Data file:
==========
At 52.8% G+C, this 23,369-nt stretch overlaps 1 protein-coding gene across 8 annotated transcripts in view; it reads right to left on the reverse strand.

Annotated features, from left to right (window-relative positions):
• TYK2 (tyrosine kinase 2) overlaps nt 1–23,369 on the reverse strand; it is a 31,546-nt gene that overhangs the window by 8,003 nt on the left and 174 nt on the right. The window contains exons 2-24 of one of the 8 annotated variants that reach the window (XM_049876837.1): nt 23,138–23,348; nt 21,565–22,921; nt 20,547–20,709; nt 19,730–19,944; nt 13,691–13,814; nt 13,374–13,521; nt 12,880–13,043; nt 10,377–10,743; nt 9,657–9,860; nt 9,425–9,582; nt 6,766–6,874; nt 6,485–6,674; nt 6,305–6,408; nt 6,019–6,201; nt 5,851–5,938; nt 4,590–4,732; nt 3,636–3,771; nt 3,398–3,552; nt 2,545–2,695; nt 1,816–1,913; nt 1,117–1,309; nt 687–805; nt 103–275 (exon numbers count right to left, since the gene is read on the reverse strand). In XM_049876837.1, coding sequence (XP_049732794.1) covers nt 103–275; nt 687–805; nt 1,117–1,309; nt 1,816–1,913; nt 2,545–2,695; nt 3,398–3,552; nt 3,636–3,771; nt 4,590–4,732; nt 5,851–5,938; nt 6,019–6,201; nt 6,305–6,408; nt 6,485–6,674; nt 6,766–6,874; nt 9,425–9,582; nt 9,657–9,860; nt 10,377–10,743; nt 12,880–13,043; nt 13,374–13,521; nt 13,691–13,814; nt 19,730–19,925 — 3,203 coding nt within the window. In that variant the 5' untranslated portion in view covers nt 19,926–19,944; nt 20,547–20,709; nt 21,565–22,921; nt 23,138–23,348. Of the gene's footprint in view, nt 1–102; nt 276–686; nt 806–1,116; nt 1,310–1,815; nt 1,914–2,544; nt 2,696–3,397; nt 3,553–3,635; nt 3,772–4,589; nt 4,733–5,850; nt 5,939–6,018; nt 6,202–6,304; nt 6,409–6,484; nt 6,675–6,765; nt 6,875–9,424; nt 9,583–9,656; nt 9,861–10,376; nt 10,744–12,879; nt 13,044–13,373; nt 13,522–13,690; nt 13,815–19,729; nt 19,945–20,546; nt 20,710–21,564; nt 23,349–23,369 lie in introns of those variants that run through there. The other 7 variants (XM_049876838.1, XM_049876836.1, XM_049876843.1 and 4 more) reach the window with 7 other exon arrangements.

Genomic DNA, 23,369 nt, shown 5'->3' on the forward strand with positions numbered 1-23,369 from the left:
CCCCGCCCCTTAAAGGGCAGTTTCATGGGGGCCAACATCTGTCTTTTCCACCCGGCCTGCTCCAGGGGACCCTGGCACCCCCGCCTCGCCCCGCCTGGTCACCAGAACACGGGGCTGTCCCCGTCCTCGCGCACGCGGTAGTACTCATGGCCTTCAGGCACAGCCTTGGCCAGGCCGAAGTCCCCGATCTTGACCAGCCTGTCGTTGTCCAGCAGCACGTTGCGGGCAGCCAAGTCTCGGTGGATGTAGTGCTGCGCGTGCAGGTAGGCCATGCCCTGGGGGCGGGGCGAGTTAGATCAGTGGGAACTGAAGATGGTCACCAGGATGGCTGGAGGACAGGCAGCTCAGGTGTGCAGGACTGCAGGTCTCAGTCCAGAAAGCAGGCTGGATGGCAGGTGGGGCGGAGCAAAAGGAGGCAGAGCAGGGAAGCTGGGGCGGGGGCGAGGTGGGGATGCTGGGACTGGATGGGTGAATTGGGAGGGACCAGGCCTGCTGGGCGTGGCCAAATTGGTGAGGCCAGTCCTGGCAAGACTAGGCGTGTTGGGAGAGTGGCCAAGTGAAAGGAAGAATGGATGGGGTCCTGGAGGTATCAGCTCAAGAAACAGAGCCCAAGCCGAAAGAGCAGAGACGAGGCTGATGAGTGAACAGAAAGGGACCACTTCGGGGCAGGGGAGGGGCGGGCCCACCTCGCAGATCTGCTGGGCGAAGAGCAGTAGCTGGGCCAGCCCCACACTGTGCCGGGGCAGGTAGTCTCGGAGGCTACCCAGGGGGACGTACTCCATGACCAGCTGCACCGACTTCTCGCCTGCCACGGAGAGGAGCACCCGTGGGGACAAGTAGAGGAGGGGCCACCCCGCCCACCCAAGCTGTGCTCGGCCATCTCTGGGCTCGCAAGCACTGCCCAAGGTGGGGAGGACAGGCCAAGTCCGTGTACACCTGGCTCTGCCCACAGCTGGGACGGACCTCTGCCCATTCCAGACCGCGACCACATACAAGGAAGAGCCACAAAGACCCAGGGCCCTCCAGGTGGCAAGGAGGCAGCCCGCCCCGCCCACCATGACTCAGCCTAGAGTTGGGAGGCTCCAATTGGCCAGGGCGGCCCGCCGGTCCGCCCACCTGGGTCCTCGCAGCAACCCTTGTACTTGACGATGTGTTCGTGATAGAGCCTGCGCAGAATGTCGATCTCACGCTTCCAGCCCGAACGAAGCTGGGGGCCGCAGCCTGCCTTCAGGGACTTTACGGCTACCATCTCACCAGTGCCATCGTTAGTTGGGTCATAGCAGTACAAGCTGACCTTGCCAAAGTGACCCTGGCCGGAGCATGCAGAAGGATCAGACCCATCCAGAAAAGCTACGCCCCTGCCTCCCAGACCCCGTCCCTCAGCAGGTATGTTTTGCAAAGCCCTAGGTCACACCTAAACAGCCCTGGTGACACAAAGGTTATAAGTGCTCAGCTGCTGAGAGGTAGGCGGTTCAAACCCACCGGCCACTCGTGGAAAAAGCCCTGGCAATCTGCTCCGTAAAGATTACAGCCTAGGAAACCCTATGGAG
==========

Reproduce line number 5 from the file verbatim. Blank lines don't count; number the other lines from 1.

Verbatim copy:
CCCCGCCCCTTAAAGGGCAGTTTCATGGGGGCCAACATCTGTCTTTTCCACCCGGCCTGCTCCAGGGGACCCTGGCACCCCCGCCTCGCCCCGCCTGGTCACCAGAACACGGGGCTGTCCCCGTCCTCGCGCACGCGGTAGTACTCATGGCCTTCAGGCACAGCCTTGGCCAGGCCGAAGTCCCCGATCTTGACCAGCCTGTCGTTGTCCAGCAGCACGTTGCGGGCAGCCAAGTCTCGGTGGATGTAGTGCTGCGCGTGCAGGTAGGCCATGCCCTGGGGGCGGGGCGAGTTAGATCAGTGGGAACTGAAGATGGTCACCAGGATGGCTGGAGGACAGGCAGCTCAGGTGTGCAGGACTGCAGGTCTCAGTCCAGAAAGCAGGCTGGATGGCAGGTGGGGCGGAGCAAAAGGAGGCAGAGCAGGGAAGCTGGGGCGGGGGCGAGGTGGGGATGCTGGGACTGGATGGGTGAATTGGGAGGGACCAGGCCTGCTGGGCGTGGCCAAATTGGTGAGGCCAGTCCTGGCAAGACTAGGCGTGTTGGGAGAGTGGCCAAGTGAAAGGAAGAATGGATGGGGTCCTGGAGGTATCAGCTCAAGAAACAGAGCCCAAGCCGAAAGAGCAGAGACGAGGCTGATGAGTGAACAGAAAGGGACCACTTCGGGGCAGGGGAGGGGCGGGCCCACCTCGCAGATCTGCTGGGCGAAGAGCAGTAGCTGGGCCAGCCCCACACTGTGCCGGGGCAGGTAGTCTCGGAGGCTACCCAGGGGGACGTACTCCATGACCAGCTGCACCGACTTCTCGCCTGCCACGGAGAGGAGCACCCGTGGGGACAAGTAGAGGAGGGGCCACCCCGCCCACCCAAGCTGTGCTCGGCCATCTCTGGGCTCGCAAGCACTGCCCAAGGTGGGGAGGACAGGCCAAGTCCGTGTACACCTGGCTCTGCCCACAGCTGGGACGGACCTCTGCCCATTCCAGACCGCGACCACATACAAGGAAGAGCCACAAAGACCCAGGGCCCTCCAGGTGGCAAGGAGGCAGCCCGCCCCGCCCACCATGACTCAGCCTAGAGTTGGGAGGCTCCAATTGGCCAGGGCGGCCCGCCGGTCCGCCCACCTGGGTCCTCGCAGCAACCCTTGTACTTGACGATGTGTTCGTGATAGAGCCTGCGCAGAATGTCGATCTCACGCTTCCAGCCCGAACGAAGCTGGGGGCCGCAGCCTGCCTTCAGGGACTTTACGGCTACCATCTCACCAGTGCCATCGTTAGTTGGGTCATAGCAGTACAAGCTGACCTTGCCAAAGTGACCCTGGCCGGAGCATGCAGAAGGATCAGACCCATCCAGAAAAGCTACGCCCCTGCCTCCCAGACCCCGTCCCTCAGCAGGTATGTTTTGCAAAGCCCTAGGTCACACCTAAACAGCCCTGGTGACACAAAGGTTATAAGTGCTCAGCTGCTGAGAGGTAGGCGGTTCAAACCCACCGGCCACTCGTGGAAAAAGCCCTGGCAATCTGCTCCGTAAAGATTACAGCCTAGGAAACCCTATGGAG